A Brief History of English Poetry


Rupert Brook The Soldier 1915
Rupert Brooke, ‘The Soldier’, 1915

Throughout its history, the glory of the English artistic spirit has always found its clearest expression in words, and while prose writing began to gain ascendency with the evolution of the novel in the 18th century, the roots of poetry extend much further back. Indeed, so far back do they go that the earliest poems are lost in the mists of time. What follows, then, is a very brief summary of some 1,500 years of literary history.


Whitby Abbey
Whitby Abbey, once the home of St. Caedmon

Old English (prehistory to 11th century) Old English is so different from the various dialects of modern English that it might as well be a whole other language, and it is in Old English that the earliest fragments of English poetry are found. The first complete poems to have survived to the current date are a hymn to creation attributed to Saint Caedmon, who lived between approximately 658 and 680 A.D., and the epic saga ‘Beowulf’, which dates to some time between 600 and 1000 A.D. Religious and epic poetry dominate the period, along with proverbs, riddles, and charms, and are characterised by alliteration rather than rhyme.

Chaucer from Ellesmere manuscript 15thC
Chaucer from the Ellesmere Manuscript (15thC)

Middle English (11th to 16th centuries) Following the Norman conquest of 1066, Norman French became the language of the upper classes and the courts, and exerted a huge influence on the English tongue. The result was Middle English. Poetry at this time in dominated by brief, emotive lyric poems and fantastical chivalric romances. Rhythm and rhyme replace alliteration as the distinguishing characteristic, and the most famous poet of the period is undoubtedly Geoffrey Chaucer, whose ‘Canterbury Tales’ took the chivalric romance and brought it into the everyday with stories of millers, merchants, reeves, and goodwives.

The Renaissance (16th to 17th centuries) The Renaissance period was a time of immense change in Britain, with the introduction of moveable type, the Reformation (and, to a lesser extent, the counter-Reformation), the translation of the Bible into English, the growth of Humanism, and the birth of what would become the British Empire. This was the age of Queen Elizabeth I, the sonnet, the pastoral poem, and the theatre. William Shakespeare (1564-1616) and Edmund Spenser (1552-1599, most famous for ‘The Faerie Queen’) dominate the Elizabethan period, and John Milton’s (1608-1674) ‘Paradise Lost’ marks a return to the religious concerns which also found their way into the work of the Metaphysical Poets, including John Donne (1573-1631) and Andrew Marvell (1621-1678), although the Metaphysical poets were rather more raunchy.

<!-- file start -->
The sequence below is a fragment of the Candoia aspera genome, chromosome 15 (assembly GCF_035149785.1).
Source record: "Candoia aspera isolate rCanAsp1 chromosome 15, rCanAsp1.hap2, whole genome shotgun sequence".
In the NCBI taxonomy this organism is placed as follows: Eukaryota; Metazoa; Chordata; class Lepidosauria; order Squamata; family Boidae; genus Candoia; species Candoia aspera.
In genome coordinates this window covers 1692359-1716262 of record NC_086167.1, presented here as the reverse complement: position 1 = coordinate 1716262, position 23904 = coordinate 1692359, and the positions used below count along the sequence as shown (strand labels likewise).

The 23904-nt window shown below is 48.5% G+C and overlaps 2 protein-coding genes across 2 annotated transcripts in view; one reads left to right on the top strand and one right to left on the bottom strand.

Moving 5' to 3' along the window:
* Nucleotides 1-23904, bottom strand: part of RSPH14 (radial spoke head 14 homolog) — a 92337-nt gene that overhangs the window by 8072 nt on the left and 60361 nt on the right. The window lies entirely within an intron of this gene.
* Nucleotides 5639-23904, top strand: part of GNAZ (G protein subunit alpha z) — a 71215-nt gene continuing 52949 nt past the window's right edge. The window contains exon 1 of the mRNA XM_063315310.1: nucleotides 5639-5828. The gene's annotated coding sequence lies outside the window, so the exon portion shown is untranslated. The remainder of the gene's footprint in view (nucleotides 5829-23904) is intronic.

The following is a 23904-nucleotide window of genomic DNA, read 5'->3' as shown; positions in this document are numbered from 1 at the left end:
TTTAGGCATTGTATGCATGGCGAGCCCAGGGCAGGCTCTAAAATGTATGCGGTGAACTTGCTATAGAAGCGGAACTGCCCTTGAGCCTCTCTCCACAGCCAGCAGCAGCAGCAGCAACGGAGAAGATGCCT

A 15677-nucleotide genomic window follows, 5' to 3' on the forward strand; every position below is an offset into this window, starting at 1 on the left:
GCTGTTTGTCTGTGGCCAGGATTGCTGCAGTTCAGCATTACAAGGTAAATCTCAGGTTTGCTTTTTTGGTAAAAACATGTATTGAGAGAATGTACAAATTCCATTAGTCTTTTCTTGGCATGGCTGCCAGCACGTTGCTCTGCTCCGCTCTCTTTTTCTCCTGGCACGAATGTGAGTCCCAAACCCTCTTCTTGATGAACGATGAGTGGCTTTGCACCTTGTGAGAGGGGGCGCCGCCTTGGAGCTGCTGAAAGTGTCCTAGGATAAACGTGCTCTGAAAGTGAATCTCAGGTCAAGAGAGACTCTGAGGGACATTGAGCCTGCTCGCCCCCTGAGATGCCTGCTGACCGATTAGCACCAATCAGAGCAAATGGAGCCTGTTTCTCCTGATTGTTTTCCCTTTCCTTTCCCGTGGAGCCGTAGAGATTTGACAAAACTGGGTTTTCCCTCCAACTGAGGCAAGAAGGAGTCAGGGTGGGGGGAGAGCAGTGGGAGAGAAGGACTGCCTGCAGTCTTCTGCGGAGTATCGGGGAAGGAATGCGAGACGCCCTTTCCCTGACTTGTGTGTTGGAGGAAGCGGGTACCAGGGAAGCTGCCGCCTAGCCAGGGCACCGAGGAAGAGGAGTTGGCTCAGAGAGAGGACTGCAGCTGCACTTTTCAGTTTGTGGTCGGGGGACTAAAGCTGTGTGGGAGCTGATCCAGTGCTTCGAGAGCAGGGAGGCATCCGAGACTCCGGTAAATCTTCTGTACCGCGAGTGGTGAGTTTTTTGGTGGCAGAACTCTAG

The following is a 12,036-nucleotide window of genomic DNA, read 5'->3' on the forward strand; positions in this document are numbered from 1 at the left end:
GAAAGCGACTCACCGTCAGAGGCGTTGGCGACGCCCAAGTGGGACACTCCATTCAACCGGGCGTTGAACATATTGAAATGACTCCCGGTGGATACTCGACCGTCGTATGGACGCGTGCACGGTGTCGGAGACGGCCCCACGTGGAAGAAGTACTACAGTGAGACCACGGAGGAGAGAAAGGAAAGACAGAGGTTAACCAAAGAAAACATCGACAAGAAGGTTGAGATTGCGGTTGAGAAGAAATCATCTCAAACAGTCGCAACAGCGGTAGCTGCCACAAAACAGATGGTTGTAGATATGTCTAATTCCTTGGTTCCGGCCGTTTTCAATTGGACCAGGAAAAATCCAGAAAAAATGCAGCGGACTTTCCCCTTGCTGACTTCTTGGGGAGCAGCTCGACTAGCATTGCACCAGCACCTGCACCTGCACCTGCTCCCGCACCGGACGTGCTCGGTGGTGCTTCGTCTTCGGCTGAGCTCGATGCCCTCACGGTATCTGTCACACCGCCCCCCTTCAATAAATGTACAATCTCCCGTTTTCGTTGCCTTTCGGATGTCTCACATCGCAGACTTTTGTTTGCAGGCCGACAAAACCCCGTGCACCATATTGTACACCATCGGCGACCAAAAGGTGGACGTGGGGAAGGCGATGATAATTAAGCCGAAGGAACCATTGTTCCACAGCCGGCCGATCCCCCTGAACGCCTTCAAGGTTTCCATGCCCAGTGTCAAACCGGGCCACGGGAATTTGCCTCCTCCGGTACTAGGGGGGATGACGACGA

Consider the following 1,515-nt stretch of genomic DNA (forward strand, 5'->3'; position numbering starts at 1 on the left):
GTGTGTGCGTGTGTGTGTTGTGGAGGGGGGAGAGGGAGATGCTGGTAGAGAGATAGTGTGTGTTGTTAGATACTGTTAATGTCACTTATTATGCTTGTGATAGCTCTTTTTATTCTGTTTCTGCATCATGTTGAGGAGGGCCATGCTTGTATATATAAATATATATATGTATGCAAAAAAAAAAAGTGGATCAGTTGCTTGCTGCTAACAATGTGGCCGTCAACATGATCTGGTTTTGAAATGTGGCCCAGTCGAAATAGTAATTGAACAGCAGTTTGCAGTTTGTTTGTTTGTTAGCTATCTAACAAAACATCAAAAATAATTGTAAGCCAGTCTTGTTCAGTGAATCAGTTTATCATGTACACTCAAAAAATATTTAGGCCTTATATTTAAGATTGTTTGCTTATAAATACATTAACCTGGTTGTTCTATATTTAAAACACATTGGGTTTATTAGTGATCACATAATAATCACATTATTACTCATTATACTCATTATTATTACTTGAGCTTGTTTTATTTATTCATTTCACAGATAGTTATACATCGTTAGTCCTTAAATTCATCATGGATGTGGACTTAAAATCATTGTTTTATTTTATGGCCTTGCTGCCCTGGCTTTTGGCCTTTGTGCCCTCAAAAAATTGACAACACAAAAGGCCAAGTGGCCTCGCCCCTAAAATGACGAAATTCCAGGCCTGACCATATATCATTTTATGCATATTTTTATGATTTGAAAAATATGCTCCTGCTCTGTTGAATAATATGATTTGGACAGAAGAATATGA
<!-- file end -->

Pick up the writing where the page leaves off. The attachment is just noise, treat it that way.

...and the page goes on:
Paradise Lost 2nd ed

The Eighteenth Century Satire was all the rage in 18th century English poetry, and the wit of the likes of Alexander Pope (1688-1744) and Jonathan Swift (1667-1745) could be biting. The term ‘Augustan’ is often used to describe the other great poetic passion of the time: translations of the great Classical Greek and Roman writers and poets such as Homer, Horace, and Juvenal.

The Romantics (18th to 19th centuries) Many of the best-known, best-loved, and most widely read English poets and poems date from the Romantic period. Preoccupied with nature and authentic emotion, and, particularly towards the end of the period, mortality, these poets began to move slightly away from the strictest poetic rules of metre and rhyme, although it can be difficult for a modern reader, accustomed to Modernist poetry, to spot the transition. The great names of the period are William Blake (1757-1827), William Wordsworth (1770-1850), Samuel Taylor Coleridge (1772-1834), Percy Bysshe Shelley (1792-1822), Lord Byron (1788-1824), and John Keats (1795-1821).